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Friday, December 19, 2008

Smokey Briggs

Sage Views

By Smokey Briggs

The perfect
last-minute gift

One quick thought and then on to the good stuff: “A person who won’t read has no advantage of a person who cannot read.”

Now for the rest of this column.

I sat down at my keyboard intent on commenting on a Dec. 16 New York Times article headlined, “Fed Cuts Key Rate to a Record Low.”

Tuesday, the Federal Reserve Bank cut its overnight federal funds rate to basically zero interest.

Reading between the lines, the reporter states, “…the Fed bluntly announced that it would print as much money as necessary to revive frozen credit markets…”

My intent today was to hash out with you why this money printing ability of the Fed is so evil. How the root of the problem is the Federal Reserve, and asking the Fed to fix it is akin to asking a Fox to operate an emergency room for wounded chickens.

How the Federal Reserve is the creator of inflation, and economic booms and busts, such as the fun little bubble we are all enjoying right now.

I wrote that column twice.

It was really poor. Sorry.

I did what I usually do when my muse fails me; I turned to my bookshelf for inspiration.

Apparently, my muse is on a weeklong bender and is passed out cold in an alley somewhere, a bottle of cheap scotch clutched in his cold hand.

So, I’m just going to steal something. Actually, I am going to recommend the perfect gift.

Today, more than any other time in my life, the science of economics matters, or should matter, to us common folk.

In general, we leave topics like economics to eggheads at universities, and we stick to topics like covering the bills.

Today, I hope, it is obvious, that doing so is dangerous, at least when it comes to economics.

It was the egghead crowd that led us down this primrose path for the past century, and we are beginning to reap the ugly rewards.

And, I’m sorry, there is no sound bite that can fill you with all you need to know about economics, and so protect yourself from corrupt politicians and bankers and their buddies as they tell you the moon is made of cheese, but the topic is too complicated for you regular people, but if you leave the money matters to them, they will look out for you.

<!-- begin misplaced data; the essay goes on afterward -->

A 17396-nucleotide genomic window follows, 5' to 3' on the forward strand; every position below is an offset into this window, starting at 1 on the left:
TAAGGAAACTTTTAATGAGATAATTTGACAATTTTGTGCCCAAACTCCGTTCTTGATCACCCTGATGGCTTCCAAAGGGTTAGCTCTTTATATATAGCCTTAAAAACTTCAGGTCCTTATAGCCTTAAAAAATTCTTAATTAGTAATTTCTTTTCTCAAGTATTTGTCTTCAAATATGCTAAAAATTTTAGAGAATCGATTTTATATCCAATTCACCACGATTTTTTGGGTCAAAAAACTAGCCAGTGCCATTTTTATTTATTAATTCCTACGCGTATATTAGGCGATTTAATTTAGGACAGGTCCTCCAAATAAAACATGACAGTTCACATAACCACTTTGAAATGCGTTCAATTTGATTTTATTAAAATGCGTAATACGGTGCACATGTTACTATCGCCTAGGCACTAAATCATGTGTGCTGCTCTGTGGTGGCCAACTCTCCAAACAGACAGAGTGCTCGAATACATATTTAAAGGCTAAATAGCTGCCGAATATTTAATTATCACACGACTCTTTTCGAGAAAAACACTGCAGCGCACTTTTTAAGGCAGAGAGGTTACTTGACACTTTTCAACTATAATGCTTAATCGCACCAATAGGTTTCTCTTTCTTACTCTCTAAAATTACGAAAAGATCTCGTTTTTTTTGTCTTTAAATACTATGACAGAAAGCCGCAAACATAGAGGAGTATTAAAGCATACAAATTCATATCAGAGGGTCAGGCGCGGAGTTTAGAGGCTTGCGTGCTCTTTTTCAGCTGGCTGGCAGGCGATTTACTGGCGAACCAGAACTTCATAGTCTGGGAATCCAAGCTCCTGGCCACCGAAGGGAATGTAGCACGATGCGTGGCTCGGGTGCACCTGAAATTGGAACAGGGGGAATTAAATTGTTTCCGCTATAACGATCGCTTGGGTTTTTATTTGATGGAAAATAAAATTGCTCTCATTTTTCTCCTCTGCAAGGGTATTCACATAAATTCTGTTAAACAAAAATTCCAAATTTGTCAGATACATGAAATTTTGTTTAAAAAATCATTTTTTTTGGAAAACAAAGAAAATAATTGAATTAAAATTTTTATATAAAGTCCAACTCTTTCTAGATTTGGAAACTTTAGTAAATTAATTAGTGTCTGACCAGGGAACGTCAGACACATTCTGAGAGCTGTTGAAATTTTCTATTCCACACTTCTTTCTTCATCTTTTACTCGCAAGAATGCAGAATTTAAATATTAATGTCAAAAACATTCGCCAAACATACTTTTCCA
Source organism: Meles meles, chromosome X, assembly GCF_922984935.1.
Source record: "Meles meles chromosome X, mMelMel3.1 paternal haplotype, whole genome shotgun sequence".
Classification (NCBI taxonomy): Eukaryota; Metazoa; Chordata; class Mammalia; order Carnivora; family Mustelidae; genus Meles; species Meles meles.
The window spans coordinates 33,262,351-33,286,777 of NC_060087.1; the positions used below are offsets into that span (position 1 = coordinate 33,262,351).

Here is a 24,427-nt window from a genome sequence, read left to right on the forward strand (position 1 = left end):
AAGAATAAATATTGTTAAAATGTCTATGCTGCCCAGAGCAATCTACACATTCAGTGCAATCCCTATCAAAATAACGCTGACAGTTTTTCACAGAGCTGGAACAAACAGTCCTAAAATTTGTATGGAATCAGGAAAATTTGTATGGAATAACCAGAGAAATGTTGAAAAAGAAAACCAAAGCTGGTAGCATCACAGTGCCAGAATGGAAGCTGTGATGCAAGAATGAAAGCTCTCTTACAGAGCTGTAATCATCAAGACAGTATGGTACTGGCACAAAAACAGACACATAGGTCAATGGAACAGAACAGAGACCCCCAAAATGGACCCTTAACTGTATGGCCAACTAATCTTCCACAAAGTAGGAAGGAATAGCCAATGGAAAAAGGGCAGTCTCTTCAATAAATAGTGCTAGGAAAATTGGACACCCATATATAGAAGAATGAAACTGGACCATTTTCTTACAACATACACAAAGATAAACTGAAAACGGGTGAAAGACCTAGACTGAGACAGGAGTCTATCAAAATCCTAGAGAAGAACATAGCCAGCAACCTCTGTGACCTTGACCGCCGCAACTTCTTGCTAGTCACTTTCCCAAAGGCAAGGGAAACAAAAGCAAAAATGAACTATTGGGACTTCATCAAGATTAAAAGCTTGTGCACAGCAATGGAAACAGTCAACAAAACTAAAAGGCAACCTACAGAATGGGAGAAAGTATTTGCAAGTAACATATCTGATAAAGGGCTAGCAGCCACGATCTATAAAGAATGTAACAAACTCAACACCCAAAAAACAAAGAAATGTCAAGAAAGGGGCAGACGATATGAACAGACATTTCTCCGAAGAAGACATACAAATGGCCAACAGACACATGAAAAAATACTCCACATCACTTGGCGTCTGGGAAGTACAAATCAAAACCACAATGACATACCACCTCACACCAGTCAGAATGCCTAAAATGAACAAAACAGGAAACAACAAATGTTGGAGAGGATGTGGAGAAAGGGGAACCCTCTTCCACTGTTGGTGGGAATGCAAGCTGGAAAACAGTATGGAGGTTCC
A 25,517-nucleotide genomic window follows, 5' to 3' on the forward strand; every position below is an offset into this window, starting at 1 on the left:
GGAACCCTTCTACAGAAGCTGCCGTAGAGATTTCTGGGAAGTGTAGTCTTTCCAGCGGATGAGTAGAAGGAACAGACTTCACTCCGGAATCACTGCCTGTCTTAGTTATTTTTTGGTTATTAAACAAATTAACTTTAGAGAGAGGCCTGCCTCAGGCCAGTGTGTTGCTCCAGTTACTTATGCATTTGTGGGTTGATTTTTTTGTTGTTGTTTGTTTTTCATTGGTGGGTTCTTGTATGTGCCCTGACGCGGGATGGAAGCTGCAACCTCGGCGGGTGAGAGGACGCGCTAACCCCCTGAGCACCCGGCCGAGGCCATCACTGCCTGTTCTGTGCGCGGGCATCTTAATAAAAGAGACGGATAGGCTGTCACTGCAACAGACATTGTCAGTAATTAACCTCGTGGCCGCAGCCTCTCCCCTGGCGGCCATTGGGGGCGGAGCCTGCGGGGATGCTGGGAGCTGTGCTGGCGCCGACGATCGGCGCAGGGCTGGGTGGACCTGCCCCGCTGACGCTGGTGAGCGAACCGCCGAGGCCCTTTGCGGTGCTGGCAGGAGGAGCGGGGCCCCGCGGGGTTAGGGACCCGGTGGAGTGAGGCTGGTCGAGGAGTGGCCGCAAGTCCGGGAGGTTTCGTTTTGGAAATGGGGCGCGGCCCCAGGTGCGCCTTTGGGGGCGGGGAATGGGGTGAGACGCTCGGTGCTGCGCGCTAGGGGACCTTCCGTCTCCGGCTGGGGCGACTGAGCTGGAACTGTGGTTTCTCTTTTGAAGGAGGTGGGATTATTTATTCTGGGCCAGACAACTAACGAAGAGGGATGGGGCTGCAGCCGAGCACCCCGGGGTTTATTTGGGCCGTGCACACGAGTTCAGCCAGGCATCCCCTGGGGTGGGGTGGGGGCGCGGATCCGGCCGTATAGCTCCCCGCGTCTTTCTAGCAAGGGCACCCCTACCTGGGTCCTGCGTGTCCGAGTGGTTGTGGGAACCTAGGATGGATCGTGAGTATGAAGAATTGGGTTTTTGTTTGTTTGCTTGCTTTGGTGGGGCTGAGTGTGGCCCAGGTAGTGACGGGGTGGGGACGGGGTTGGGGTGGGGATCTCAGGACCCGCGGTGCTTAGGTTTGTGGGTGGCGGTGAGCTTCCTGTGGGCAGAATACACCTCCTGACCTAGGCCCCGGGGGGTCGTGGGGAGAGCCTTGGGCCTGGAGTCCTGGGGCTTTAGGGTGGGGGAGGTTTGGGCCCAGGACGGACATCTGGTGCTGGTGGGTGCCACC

Common sense ought to tell us that such is a fox’s argument to a bunch of hens, but sometimes we don’t listen to common sense, especially, when the fox has a degree or a government title, or Heaven forbid, both.

So, here is a gift wrapped in common sense, and filled with the basics of economics.

Wait, don’t quit reading yet.

This is the best part.

This gift is completely understandable. If you can struggle through any of my weekly columns, I promise you will delight at a chapter of this book.

And, I’ll sweeten the deal – save your receipt, and I will buy the copy from you at the purchase price if you think I have led you astray.

(One copy per person family, please). How is that for full proof? How can you lose?

The book is “Economics in One Lesson,” by Henry Hazlitt.

Hazlitt combines common sense, outstanding scholarship, and the sharp, easy to read pen of a true writer.

Some of you may remember Hazlitt from his days at The New York Times, the Wall Street Journal, or Newsweek in the 50s and 60s.

The book is 183 pages and costs all of $9.95 for the hardcover.

And, I promise, whether your real interest in life is plumbing, cattle, English literature, auto mechanics or banking, this book will nearly read itself to you.

Having read it, never again will the poor excuse that often passes for reporting or commentary on the national television news leave you scratching your head, and wondering why nothing that fellow said made any sense.

You will know why – because nothing he said made any sense.

That is our biggest problem as a nation today – we have completely surrendered our economic policy to politicians and bankers and eggheads who claim to know all about the complicated science called economics – when the truth of the matter is that economics is not really complicated at all.

But purposefully making it complicated sure puts money in somebody’s pot.

Guess whose? is where I got my copy (and all the ones I’m giving for Christmas presents.)

Merry Christmas folks, and for the New Year, maybe we can all resolve to take a little time to understand just how our fearless leaders are robbing the chicken house in Washington, and leaving us to clean up the blood and feathers.

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